She prefers wine over beer.
Ihr ist Wein lieber als Bier.

hint

My version:

Cool.

Now, one very common context for this phrasing is when people talk about the preferences for how or when something should be done. Like for instance when you talk with a friend about when you can meet for a beer.
And in these cases, it is actually really common to use the conditional. Just like in English pretty much, where you’d say “I’d prefer” instead of just “I prefer”.
Here’s an example:

  • Mir wäre morgen lieber.
  • I‘d prefer tomorrow.

And now it’s your turn:

I’d prefer next week.
Mir wäre nächste Woche lieber.

hint

My version:

Let’s try another one, one that’s a bit longer this time.

I’d prefer Wednesday, but Tuesday would also be okay.
Mir wäre Mittwoch lieber, aber Dienstag wäre auch okay.

hint

My version:

Sweet.

Now let’s try one where the perference is a whole sentence. Here’s an example:

  • Ihm wäre es lieber, wenn wir das heute machen.
  • He’d prefer it if we do that today.

And here’s your turn :)

I’d prefer it if we stay at home today.
Mir wäre es lieber, wenn wir heute zuhause bleiben.

hint

My version:

Cool!!
So that was a quick primer on how to make statements with this phrasing and all that’s left for us to do are questions, so let’s do some of those too.

And no, I’m not going to give you an example :).

Coffee or tea – what do you prefer?
Kaffee oder Tee, was ist dir lieber?

hint

My version:

Don’t worry if you didn’t get it. After all, what we do here is called learning, not knowing ;).
Let’s do another one.

When do you prefer – Monday or Tuesday?
Wann ist dir lieber, Montag oder Dienstag?

hint

My version:

And now let’s mix in that sweet sweet conditional, for 10% extra idiomatic-ness

When would you prefer – this week or next week?
Wann wäre dir lieber, diese Woche oder nächste Woche?

hint

My version:

And one last one

Would you prefer it if we meet this week?
Wäre es dir lieber, wenn wir uns diese Woche treffen?

hint

My version:

Yeah, the last one was tough because we didn’t really build toward it.

But hey… the point of these speaking exercises is NOT that you nail them all first try. The idea is that you come back to it a few times over a couple of weeks UNTIL you nail them all. Because that way, you have a chance that it just pops out naturally when you actually speak with native speakers.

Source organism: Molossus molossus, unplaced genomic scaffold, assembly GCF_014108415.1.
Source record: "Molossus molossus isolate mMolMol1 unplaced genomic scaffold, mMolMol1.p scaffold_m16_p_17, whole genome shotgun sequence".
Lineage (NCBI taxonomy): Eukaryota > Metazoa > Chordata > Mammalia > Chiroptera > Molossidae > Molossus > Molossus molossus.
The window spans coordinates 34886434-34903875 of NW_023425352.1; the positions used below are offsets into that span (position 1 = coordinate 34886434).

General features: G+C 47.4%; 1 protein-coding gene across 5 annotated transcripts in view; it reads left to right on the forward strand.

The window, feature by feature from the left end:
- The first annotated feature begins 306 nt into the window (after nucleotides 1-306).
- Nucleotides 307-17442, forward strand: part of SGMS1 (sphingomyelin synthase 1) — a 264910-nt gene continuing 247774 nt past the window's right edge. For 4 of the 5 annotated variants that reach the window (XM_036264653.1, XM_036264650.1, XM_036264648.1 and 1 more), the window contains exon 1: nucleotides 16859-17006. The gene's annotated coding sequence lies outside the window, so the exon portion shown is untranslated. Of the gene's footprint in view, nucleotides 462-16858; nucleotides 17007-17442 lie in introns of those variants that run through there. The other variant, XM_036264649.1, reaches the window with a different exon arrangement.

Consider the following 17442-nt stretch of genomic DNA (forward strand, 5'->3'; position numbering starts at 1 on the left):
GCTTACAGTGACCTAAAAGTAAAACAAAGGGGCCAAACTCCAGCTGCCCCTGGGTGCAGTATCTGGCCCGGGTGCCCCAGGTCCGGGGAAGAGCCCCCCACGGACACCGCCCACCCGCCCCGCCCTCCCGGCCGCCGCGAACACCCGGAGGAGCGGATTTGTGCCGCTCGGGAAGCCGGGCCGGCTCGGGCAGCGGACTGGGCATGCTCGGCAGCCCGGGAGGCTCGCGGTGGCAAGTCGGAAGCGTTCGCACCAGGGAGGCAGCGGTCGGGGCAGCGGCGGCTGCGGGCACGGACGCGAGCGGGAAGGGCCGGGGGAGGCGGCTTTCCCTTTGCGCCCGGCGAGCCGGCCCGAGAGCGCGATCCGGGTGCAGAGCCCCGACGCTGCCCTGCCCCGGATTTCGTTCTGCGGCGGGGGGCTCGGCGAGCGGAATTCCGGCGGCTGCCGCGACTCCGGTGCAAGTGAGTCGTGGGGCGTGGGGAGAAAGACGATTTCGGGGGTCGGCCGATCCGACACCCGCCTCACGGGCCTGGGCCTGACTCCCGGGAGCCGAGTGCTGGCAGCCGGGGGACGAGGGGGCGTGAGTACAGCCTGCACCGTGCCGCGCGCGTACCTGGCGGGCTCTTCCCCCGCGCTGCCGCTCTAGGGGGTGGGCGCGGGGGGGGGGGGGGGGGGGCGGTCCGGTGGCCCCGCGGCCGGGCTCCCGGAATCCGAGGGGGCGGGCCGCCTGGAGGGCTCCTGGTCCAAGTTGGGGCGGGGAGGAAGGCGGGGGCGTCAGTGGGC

All right. Now of course this was a short practice and not really complete.
So if you have any questions about this phrasing, please leave me a comment and I’ll try my best to clear it up.
Oh and another thing…. I was thinking about doing a kind of practice special for this January. So we’d do several exercises this month. Like for instance one for noun-verb combinations, like the one we did in the Advent Calendar, but bigger, and some other types as well.
Here’s a quick poll about it.

Should I abide by the results of the poll about Practice January?

View Results

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Oh… oh wait… that was supposed to be the second poll.
Here’s the real one:

Would you like to do Practice-January?

View Results

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So yeah… that’s it for today. Let me know all your questions about “lieber” in the comments, or just wish your fellow German learners some nice things for the new year. I hope you had a good start so far, have a great week and see you next time.

Oh… one more thing: 

There are only 5 more days for our crowdfunding for our card game (and webapp) for learning German prefix verbs. We’re fully funded, so we’ll definitely create and ship the game this spring.

If you’re interested and you want to get access to the webapp and the game as soon as we launch, you can still join till January 8th. You can find all the info on our Kickstarter page:

German Prefix Verbs – The Game – Kickstarter (fully funded presale)